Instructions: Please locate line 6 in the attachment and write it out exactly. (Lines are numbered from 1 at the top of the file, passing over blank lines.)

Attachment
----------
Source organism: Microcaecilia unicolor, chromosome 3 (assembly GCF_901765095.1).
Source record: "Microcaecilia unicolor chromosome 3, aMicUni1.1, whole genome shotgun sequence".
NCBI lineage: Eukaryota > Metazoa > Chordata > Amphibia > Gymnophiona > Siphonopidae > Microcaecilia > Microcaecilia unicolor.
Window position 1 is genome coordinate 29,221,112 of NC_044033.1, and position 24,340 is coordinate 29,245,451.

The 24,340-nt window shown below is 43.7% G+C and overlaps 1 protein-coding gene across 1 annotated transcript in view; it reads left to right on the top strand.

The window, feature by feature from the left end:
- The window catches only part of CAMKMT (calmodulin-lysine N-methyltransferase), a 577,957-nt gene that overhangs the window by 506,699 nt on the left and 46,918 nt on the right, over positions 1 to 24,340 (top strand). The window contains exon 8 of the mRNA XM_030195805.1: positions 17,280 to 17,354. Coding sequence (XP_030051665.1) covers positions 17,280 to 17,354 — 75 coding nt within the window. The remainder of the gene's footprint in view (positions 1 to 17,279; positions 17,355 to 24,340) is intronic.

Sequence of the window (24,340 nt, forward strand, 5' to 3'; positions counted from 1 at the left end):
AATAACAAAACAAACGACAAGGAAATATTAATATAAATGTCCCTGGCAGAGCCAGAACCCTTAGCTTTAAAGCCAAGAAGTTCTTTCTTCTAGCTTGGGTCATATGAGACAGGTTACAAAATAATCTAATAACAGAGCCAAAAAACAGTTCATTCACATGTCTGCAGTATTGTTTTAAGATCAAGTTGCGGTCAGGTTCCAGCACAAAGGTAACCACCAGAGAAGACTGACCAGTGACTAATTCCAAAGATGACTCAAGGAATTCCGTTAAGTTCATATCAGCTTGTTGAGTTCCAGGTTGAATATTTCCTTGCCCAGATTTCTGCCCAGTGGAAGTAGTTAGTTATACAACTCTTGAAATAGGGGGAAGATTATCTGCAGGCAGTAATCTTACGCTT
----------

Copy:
The window, feature by feature from the left end: